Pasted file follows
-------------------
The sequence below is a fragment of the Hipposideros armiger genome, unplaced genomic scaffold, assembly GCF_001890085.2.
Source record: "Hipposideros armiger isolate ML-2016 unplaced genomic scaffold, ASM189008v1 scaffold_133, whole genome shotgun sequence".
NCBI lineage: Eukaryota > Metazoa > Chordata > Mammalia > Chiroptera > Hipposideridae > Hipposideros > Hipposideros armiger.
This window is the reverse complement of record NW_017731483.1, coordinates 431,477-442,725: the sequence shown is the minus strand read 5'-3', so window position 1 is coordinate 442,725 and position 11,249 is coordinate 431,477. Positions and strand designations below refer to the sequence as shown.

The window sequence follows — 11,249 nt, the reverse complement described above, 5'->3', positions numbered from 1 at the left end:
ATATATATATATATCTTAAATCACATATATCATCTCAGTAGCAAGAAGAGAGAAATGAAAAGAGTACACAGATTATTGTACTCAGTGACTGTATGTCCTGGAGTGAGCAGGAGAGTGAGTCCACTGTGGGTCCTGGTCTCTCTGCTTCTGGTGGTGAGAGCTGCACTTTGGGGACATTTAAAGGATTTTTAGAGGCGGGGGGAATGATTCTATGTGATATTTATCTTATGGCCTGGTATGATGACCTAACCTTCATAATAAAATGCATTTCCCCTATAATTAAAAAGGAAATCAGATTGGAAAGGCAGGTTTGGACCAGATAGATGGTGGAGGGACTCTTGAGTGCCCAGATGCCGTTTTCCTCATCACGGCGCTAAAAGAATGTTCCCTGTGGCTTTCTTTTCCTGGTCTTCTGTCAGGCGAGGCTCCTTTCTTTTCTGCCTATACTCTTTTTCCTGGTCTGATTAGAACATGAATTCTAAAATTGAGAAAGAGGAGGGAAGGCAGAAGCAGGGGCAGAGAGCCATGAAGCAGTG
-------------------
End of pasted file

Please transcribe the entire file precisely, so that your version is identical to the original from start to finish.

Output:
The sequence below is a fragment of the Hipposideros armiger genome, unplaced genomic scaffold, assembly GCF_001890085.2.
Source record: "Hipposideros armiger isolate ML-2016 unplaced genomic scaffold, ASM189008v1 scaffold_133, whole genome shotgun sequence".
NCBI lineage: Eukaryota > Metazoa > Chordata > Mammalia > Chiroptera > Hipposideridae > Hipposideros > Hipposideros armiger.
This window is the reverse complement of record NW_017731483.1, coordinates 431,477-442,725: the sequence shown is the minus strand read 5'-3', so window position 1 is coordinate 442,725 and position 11,249 is coordinate 431,477. Positions and strand designations below refer to the sequence as shown.

The window sequence follows — 11,249 nt, the reverse complement described above, 5'->3', positions numbered from 1 at the left end:
ATATATATATATATCTTAAATCACATATATCATCTCAGTAGCAAGAAGAGAGAAATGAAAAGAGTACACAGATTATTGTACTCAGTGACTGTATGTCCTGGAGTGAGCAGGAGAGTGAGTCCACTGTGGGTCCTGGTCTCTCTGCTTCTGGTGGTGAGAGCTGCACTTTGGGGACATTTAAAGGATTTTTAGAGGCGGGGGGAATGATTCTATGTGATATTTATCTTATGGCCTGGTATGATGACCTAACCTTCATAATAAAATGCATTTCCCCTATAATTAAAAAGGAAATCAGATTGGAAAGGCAGGTTTGGACCAGATAGATGGTGGAGGGACTCTTGAGTGCCCAGATGCCGTTTTCCTCATCACGGCGCTAAAAGAATGTTCCCTGTGGCTTTCTTTTCCTGGTCTTCTGTCAGGCGAGGCTCCTTTCTTTTCTGCCTATACTCTTTTTCCTGGTCTGATTAGAACATGAATTCTAAAATTGAGAAAGAGGAGGGAAGGCAGAAGCAGGGGCAGAGAGCCATGAAGCAGTG